So if you’re writing a story you still can use these words in narration, but know that when you do, a more powerful word is probably lurking somewhere beneath it. But, for example, if you’re writing a story in the first person, your narrator still might say these words a lot because that’s how people talk:

  • I stared open-mouthed at Hailey. She was pretty. Like, really pretty. The kind of pretty people paid to look at in magazines. 
  • I wanted very much to open the door at the end of the hall, but I couldn’t find the courage. Every night on my way to bed, I watched it and its gleaming brass doorknob all the way until I reached my bedroom door. I never approached it, though. I hardly even went into the study, whose door was nearest it. Still, my curiosity remained set upon it, and no matter how I tried to ignore the door, I was well on my way to becoming really and truly obsessed. 

In dialogue it’s even more forgivable:

  • “I’m really tired tonight, honey. Maybe we should just go to sleep.”
  • “Your mother and I are very disappointed in you.”

Again: there are no hard and fast rules in writing. Whenever you see one, examine it and think about why it exists. Then you’ll know if it applies to you and whether or not you even agree with it.

Thanks for your question; if anyone has any questions or messages for us, this is the place to send them.

- O

Representing Right/Wrong Through the Protagonist/Antagonist, and Worrying Over Whether or Not Your Story Will Appeal to Your Audience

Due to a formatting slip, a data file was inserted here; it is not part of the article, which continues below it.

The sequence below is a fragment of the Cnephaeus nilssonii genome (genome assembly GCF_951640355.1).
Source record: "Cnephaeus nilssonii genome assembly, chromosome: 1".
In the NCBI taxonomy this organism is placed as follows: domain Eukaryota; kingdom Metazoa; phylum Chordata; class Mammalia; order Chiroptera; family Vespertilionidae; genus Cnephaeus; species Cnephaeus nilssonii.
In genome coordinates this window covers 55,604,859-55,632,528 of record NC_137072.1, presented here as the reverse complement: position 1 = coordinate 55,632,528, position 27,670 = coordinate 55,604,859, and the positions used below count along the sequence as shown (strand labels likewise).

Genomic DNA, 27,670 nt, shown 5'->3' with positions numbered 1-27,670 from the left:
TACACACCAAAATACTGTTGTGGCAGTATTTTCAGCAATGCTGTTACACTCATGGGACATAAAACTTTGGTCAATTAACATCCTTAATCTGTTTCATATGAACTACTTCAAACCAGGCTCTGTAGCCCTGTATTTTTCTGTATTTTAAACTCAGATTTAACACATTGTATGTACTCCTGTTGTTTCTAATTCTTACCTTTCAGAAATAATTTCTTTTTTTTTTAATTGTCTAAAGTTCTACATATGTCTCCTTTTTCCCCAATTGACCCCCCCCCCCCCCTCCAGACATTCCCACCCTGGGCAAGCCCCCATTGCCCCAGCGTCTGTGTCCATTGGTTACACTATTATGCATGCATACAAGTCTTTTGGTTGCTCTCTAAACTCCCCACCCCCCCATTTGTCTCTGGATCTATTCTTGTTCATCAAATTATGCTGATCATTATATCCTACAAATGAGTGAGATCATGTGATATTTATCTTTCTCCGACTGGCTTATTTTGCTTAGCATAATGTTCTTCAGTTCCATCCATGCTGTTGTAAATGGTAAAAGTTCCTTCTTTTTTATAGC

Anonymous asked: Does a story have to contain a definitive protagonist and antagonist? I would like the entire point of my story for the reader to ask what is wrong and what is right by presenting it from two different sides in which the other is made to appear in the wrong…but I worry that this will make it unappealing.

A story does not have to have a defined protagonist or antagonist, and the protagonist and antagonist do not necessarily represent Goodness/Badness or Wrongness/Rightness in a story. (Notice the prominent capital letters; these words stand sentinel over big ideas. Beware.)

It seems like what you’re describing is a situation where there is Wrong and Right, but again, there is no rule that you must represent these concepts through your protagonist and antagonist.

An antagonist opposes the protagonist, the leading character of a story. That is all that is required of that role, and it can be filled by one character or many characters or natural disasters or institutions or some dark creature manifesting itself in the protagonist’s soul. Your call.

But representing Right and Wrong in your story? That is one of the timeless aims of storytelling. (Not for every story, mind you, but it’s definitely a prevalent theme.)

To address whether what you write will be unappealing, this is a matter of subjectivity. Many people might read your story, and many of them might love it or hate it or feel altogether meh about it. What you can do is research your intended audience, and really put your back into writing the story as well as you can, and editing it as well as you can, and finding people who love it and will represent it to the world as well as they can. That might be the best case scenario. Whether or not your style or the story itself is appealing in the end is up to individual readers to decide.